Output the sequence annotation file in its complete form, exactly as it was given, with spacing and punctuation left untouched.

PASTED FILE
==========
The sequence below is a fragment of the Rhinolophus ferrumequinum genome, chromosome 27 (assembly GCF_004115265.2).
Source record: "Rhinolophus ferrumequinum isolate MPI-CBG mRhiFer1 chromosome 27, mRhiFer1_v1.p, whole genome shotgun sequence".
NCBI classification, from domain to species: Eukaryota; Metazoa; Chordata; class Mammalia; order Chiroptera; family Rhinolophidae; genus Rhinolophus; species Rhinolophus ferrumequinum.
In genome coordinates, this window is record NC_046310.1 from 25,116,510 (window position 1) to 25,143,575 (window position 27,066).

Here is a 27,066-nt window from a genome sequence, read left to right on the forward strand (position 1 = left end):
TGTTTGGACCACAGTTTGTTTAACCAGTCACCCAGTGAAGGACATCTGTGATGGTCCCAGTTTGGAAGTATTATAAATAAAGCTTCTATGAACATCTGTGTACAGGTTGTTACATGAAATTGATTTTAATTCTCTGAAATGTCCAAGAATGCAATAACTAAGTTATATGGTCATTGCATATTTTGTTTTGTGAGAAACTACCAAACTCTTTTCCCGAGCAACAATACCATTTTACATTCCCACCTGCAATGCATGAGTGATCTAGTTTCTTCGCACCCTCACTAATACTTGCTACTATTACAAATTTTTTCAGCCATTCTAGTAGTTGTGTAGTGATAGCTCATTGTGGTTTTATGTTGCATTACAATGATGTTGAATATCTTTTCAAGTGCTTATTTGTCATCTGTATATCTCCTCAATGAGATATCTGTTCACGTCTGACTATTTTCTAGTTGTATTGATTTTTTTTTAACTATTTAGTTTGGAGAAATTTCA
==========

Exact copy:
The sequence below is a fragment of the Rhinolophus ferrumequinum genome, chromosome 27 (assembly GCF_004115265.2).
Source record: "Rhinolophus ferrumequinum isolate MPI-CBG mRhiFer1 chromosome 27, mRhiFer1_v1.p, whole genome shotgun sequence".
NCBI classification, from domain to species: Eukaryota; Metazoa; Chordata; class Mammalia; order Chiroptera; family Rhinolophidae; genus Rhinolophus; species Rhinolophus ferrumequinum.
In genome coordinates, this window is record NC_046310.1 from 25,116,510 (window position 1) to 25,143,575 (window position 27,066).

Here is a 27,066-nt window from a genome sequence, read left to right on the forward strand (position 1 = left end):
TGTTTGGACCACAGTTTGTTTAACCAGTCACCCAGTGAAGGACATCTGTGATGGTCCCAGTTTGGAAGTATTATAAATAAAGCTTCTATGAACATCTGTGTACAGGTTGTTACATGAAATTGATTTTAATTCTCTGAAATGTCCAAGAATGCAATAACTAAGTTATATGGTCATTGCATATTTTGTTTTGTGAGAAACTACCAAACTCTTTTCCCGAGCAACAATACCATTTTACATTCCCACCTGCAATGCATGAGTGATCTAGTTTCTTCGCACCCTCACTAATACTTGCTACTATTACAAATTTTTTCAGCCATTCTAGTAGTTGTGTAGTGATAGCTCATTGTGGTTTTATGTTGCATTACAATGATGTTGAATATCTTTTCAAGTGCTTATTTGTCATCTGTATATCTCCTCAATGAGATATCTGTTCACGTCTGACTATTTTCTAGTTGTATTGATTTTTTTTTAACTATTTAGTTTGGAGAAATTTCA